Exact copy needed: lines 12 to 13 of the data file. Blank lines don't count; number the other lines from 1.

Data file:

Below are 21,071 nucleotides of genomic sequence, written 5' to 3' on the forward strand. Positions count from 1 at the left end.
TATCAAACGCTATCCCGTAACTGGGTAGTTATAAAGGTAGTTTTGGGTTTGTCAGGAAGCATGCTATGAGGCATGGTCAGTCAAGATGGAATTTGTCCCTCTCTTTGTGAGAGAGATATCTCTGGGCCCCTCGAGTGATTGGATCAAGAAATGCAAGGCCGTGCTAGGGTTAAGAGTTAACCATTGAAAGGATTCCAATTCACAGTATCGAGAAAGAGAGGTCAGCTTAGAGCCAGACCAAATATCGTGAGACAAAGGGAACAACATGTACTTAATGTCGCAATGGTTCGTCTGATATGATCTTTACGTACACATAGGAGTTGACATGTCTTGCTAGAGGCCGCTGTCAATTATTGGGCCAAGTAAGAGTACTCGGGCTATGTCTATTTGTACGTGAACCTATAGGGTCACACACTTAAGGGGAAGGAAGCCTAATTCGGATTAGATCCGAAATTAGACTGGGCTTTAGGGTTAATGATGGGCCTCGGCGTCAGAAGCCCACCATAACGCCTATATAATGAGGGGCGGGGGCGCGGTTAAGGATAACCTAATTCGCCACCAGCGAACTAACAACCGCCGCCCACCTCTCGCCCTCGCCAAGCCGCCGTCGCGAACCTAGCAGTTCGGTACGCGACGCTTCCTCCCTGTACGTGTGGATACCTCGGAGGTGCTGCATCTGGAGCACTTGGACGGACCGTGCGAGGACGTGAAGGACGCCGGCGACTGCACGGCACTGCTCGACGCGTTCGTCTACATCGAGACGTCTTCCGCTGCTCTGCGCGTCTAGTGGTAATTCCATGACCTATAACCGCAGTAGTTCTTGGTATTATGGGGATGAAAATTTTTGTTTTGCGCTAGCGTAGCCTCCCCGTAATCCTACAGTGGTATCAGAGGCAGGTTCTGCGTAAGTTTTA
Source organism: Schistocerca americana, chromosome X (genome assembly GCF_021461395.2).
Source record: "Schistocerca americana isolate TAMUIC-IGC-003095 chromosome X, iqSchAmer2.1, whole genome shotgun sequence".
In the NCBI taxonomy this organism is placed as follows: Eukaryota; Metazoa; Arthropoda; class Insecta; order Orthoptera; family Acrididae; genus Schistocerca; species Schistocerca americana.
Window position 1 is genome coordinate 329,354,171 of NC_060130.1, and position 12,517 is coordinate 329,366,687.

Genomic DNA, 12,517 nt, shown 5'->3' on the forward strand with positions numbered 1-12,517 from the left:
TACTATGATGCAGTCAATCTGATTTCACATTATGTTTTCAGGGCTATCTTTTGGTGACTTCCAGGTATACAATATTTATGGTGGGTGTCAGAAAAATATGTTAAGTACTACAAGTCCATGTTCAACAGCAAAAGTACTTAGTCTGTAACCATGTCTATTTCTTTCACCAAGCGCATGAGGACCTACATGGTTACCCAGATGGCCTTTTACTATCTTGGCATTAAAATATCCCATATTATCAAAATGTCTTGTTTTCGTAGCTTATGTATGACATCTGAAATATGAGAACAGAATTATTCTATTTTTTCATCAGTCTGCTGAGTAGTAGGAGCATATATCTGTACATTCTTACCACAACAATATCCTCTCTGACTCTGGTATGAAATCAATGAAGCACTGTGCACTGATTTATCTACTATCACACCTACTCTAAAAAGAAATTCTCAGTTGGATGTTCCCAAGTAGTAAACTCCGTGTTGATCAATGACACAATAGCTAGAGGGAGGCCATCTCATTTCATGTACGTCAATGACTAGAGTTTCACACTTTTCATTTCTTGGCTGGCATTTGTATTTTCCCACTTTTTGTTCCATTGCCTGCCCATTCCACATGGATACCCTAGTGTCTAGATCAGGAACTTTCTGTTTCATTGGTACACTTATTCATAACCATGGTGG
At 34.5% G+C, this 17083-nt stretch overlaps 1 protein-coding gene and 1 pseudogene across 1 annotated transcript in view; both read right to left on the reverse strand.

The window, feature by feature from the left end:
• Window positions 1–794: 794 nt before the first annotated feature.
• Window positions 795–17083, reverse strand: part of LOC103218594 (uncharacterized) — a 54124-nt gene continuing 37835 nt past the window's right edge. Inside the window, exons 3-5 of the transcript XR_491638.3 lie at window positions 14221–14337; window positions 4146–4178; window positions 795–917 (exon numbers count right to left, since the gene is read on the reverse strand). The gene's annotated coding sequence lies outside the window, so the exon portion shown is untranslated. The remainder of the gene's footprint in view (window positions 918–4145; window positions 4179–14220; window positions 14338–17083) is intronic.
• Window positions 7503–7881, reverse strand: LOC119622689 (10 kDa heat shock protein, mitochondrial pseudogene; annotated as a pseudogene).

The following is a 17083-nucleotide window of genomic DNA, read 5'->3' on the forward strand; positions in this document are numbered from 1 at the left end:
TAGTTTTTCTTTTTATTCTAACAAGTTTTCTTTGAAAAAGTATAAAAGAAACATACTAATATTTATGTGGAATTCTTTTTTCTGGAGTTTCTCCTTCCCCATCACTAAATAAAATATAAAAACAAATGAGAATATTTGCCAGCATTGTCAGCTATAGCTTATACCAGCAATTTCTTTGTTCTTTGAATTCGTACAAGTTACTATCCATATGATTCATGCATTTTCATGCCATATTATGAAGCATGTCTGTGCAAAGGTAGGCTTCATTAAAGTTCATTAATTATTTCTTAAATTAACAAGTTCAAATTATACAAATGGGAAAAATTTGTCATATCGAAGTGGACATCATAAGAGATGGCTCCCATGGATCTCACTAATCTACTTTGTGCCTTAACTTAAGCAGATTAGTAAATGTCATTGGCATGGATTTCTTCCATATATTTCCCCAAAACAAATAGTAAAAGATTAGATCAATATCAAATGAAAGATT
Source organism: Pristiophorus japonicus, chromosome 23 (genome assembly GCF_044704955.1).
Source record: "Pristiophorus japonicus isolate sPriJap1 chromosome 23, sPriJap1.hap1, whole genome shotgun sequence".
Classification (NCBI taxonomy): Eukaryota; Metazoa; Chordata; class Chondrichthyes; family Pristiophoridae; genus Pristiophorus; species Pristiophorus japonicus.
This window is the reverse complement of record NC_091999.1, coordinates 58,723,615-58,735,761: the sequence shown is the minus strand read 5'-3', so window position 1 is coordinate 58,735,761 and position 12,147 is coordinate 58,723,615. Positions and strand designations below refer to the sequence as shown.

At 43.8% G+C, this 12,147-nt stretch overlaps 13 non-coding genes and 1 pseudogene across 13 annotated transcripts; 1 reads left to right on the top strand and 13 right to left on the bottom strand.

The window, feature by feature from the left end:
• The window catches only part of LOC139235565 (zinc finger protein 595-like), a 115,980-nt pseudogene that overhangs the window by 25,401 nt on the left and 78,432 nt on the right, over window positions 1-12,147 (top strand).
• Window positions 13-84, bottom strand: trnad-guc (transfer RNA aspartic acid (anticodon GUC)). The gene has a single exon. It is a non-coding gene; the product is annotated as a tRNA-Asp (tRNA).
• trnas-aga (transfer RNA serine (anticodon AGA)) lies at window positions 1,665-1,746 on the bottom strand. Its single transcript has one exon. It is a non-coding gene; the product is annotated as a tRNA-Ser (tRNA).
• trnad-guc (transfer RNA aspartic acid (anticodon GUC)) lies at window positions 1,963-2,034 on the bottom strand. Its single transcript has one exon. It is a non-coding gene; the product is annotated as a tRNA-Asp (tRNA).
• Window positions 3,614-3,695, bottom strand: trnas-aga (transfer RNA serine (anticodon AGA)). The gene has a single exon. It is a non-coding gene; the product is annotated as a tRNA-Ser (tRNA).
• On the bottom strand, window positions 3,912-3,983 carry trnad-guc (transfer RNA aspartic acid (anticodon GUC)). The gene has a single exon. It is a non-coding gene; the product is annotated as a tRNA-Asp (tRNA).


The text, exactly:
• Window positions 795–17083, reverse strand: part of LOC103218594 (uncharacterized) — a 54124-nt gene continuing 37835 nt past the window's right edge. Inside the window, exons 3-5 of the transcript XR_491638.3 lie at window positions 14221–14337; window positions 4146–4178; window positions 795–917 (exon numbers count right to left, since the gene is read on the reverse strand). The gene's annotated coding sequence lies outside the window, so the exon portion shown is untranslated. The remainder of the gene's footprint in view (window positions 918–4145; window positions 4179–14220; window positions 14338–17083) is intronic.
• Window positions 7503–7881, reverse strand: LOC119622689 (10 kDa heat shock protein, mitochondrial pseudogene; annotated as a pseudogene).